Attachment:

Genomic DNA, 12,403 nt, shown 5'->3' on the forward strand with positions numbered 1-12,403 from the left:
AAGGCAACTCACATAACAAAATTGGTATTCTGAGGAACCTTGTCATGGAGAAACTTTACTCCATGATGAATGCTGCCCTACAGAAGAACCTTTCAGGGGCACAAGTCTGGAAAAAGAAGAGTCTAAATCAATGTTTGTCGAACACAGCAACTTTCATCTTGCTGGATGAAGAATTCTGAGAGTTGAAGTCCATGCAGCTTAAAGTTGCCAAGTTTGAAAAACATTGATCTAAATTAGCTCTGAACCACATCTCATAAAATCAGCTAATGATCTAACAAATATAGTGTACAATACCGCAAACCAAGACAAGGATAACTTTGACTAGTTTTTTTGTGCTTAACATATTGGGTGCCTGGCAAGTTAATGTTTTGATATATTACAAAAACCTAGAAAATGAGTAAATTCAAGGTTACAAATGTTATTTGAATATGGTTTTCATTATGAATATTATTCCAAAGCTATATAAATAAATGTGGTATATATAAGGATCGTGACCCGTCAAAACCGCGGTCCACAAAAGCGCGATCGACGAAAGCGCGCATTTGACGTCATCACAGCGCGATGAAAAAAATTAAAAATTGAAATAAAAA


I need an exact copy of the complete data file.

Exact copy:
Genomic DNA, 12,403 nt, shown 5'->3' on the forward strand with positions numbered 1-12,403 from the left:
AAGGCAACTCACATAACAAAATTGGTATTCTGAGGAACCTTGTCATGGAGAAACTTTACTCCATGATGAATGCTGCCCTACAGAAGAACCTTTCAGGGGCACAAGTCTGGAAAAAGAAGAGTCTAAATCAATGTTTGTCGAACACAGCAACTTTCATCTTGCTGGATGAAGAATTCTGAGAGTTGAAGTCCATGCAGCTTAAAGTTGCCAAGTTTGAAAAACATTGATCTAAATTAGCTCTGAACCACATCTCATAAAATCAGCTAATGATCTAACAAATATAGTGTACAATACCGCAAACCAAGACAAGGATAACTTTGACTAGTTTTTTTGTGCTTAACATATTGGGTGCCTGGCAAGTTAATGTTTTGATATATTACAAAAACCTAGAAAATGAGTAAATTCAAGGTTACAAATGTTATTTGAATATGGTTTTCATTATGAATATTATTCCAAAGCTATATAAATAAATGTGGTATATATAAGGATCGTGACCCGTCAAAACCGCGGTCCACAAAAGCGCGATCGACGAAAGCGCGCATTTGACGTCATCACAGCGCGATGAAAAAAATTAAAAATTGAAATAAAAA